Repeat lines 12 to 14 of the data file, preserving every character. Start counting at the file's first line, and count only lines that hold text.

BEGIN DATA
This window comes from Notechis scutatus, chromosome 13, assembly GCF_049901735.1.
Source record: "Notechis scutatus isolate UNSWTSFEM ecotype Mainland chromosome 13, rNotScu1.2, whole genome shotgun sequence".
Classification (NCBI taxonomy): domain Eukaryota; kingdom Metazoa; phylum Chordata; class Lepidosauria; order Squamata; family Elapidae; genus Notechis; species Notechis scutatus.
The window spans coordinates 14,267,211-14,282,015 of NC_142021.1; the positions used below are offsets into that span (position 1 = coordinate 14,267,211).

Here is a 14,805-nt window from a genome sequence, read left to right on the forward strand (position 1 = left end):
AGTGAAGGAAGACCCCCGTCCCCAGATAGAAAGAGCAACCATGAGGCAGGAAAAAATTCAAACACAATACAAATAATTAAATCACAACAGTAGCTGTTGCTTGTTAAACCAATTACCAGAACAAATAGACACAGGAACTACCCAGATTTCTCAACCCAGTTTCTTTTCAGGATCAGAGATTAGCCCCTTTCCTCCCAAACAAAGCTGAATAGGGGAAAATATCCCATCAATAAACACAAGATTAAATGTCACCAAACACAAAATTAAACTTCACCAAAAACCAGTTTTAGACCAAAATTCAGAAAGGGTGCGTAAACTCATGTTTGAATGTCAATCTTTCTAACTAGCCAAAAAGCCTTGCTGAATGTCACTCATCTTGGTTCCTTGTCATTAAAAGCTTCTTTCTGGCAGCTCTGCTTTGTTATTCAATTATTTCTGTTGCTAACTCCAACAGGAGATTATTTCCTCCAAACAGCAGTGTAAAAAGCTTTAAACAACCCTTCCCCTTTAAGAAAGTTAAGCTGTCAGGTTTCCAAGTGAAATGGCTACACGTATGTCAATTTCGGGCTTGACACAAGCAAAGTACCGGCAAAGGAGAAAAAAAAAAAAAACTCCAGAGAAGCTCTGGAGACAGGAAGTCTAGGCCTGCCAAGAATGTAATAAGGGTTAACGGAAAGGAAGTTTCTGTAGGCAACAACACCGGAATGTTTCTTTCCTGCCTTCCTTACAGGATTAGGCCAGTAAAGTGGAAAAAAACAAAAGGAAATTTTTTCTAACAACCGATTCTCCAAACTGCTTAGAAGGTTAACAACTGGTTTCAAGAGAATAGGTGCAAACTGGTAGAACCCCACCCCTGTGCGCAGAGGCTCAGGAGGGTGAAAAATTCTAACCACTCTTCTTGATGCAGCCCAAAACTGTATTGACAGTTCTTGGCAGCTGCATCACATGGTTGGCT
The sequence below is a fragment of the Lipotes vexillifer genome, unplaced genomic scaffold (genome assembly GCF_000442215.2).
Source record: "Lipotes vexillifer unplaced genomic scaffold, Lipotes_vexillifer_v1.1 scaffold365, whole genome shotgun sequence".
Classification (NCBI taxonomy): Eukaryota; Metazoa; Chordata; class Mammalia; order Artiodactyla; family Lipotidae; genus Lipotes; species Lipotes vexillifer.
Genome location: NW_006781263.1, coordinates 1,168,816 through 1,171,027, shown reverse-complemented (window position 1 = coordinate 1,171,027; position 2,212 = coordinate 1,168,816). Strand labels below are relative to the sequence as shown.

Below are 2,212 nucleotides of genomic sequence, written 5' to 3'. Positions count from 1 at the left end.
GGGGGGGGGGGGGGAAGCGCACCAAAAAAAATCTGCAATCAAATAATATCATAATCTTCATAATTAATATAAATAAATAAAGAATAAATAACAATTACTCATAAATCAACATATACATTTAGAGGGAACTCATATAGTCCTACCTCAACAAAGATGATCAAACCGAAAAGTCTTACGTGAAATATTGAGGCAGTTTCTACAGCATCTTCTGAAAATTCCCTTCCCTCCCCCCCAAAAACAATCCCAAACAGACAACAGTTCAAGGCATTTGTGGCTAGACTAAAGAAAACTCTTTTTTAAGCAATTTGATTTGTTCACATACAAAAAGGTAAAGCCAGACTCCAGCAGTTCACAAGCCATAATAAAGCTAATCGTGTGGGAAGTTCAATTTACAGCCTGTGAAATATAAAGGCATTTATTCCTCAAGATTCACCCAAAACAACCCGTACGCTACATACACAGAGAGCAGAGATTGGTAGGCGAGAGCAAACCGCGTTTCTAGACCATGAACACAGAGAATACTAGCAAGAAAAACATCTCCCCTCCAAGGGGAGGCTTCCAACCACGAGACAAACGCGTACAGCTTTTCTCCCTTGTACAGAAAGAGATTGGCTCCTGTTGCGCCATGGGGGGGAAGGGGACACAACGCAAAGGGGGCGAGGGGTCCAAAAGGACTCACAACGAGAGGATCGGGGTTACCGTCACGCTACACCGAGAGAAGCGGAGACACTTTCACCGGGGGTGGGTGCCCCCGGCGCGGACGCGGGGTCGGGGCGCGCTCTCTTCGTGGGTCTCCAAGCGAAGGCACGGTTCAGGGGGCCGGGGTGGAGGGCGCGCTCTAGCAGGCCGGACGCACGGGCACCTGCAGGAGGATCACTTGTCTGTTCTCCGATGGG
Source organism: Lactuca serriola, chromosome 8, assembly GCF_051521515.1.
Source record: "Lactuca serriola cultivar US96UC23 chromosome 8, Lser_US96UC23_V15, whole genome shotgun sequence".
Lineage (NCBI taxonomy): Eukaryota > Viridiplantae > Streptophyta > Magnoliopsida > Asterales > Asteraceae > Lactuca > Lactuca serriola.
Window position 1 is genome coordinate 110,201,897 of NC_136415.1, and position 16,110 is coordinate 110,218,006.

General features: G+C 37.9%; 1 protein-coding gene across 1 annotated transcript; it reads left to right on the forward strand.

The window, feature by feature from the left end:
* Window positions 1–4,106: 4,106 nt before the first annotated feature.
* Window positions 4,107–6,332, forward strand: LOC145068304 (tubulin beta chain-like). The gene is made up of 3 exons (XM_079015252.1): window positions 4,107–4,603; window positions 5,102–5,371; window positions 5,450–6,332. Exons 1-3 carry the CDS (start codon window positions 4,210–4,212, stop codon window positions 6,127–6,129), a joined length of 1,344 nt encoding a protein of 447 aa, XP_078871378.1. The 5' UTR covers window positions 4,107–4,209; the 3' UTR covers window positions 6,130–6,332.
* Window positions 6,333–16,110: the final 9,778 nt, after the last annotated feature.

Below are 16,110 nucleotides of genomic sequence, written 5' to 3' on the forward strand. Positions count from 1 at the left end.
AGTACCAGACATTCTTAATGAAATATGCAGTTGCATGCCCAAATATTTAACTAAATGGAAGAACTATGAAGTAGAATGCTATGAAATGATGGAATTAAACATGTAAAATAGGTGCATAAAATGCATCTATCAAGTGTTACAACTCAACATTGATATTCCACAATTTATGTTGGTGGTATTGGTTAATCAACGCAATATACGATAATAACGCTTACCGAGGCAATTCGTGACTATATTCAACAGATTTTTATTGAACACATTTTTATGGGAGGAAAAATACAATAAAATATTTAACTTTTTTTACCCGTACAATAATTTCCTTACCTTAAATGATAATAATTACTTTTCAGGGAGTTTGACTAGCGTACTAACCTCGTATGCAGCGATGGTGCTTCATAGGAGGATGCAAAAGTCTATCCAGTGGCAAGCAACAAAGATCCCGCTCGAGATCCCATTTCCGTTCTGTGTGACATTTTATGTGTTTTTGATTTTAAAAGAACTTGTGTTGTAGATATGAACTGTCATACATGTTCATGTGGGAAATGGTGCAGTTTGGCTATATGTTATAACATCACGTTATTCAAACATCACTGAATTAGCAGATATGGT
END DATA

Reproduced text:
GGGGGGGGGGGGGGAAGCGCACCAAAAAAAATCTGCAATCAAATAATATCATAATCTTCATAATTAATATAAATAAATAAAGAATAAATAACAATTACTCATAAATCAACATATACATTTAGAGGGAACTCATATAGTCCTACCTCAACAAAGATGATCAAACCGAAAAGTCTTACGTGAAATATTGAGGCAGTTTCTACAGCATCTTCTGAAAATTCCCTTCCCTCCCCCCCAAAAACAATCCCAAACAGACAACAGTTCAAGGCATTTGTGGCTAGACTAAAGAAAACTCTTTTTTAAGCAATTTGATTTGTTCACATACAAAAAGGTAAAGCCAGACTCCAGCAGTTCACAAGCCATAATAAAGCTAATCGTGTGGGAAGTTCAATTTACAGCCTGTGAAATATAAAGGCATTTATTCCTCAAGATTCACCCAAAACAACCCGTACGCTACATACACAGAGAGCAGAGATTGGTAGGCGAGAGCAAACCGCGTTTCTAGACCATGAACACAGAGAATACTAGCAAGAAAAACATCTCCCCTCCAAGGGGAGGCTTCCAACCACGAGACAAACGCGTACAGCTTTTCTCCCTTGTACAGAAAGAGATTGGCTCCTGTTGCGCCATGGGGGGGAAGGGGACACAACGCAAAGGGGGCGAGGGGTCCAAAAGGACTCACAACGAGAGGATCGGGGTTACCGTCACGCTACACCGAGAGAAGCGGAGACACTTTCACCGGGGGTGGGTGCCCCCGGCGCGGACGCGGGGTCGGGGCGCGCTCTCTTCGTGGGTCTCCAAGCGAAGGCACGGTTCAGGGGGCCGGGGTGGAGGGCGCGCTCTAGCAGGCCGGACGCACGGGCACCTGCAGGAGGATCACTTGTCTGTTCTCCGATGGG
Source organism: Lactuca serriola, chromosome 8, assembly GCF_051521515.1.
Source record: "Lactuca serriola cultivar US96UC23 chromosome 8, Lser_US96UC23_V15, whole genome shotgun sequence".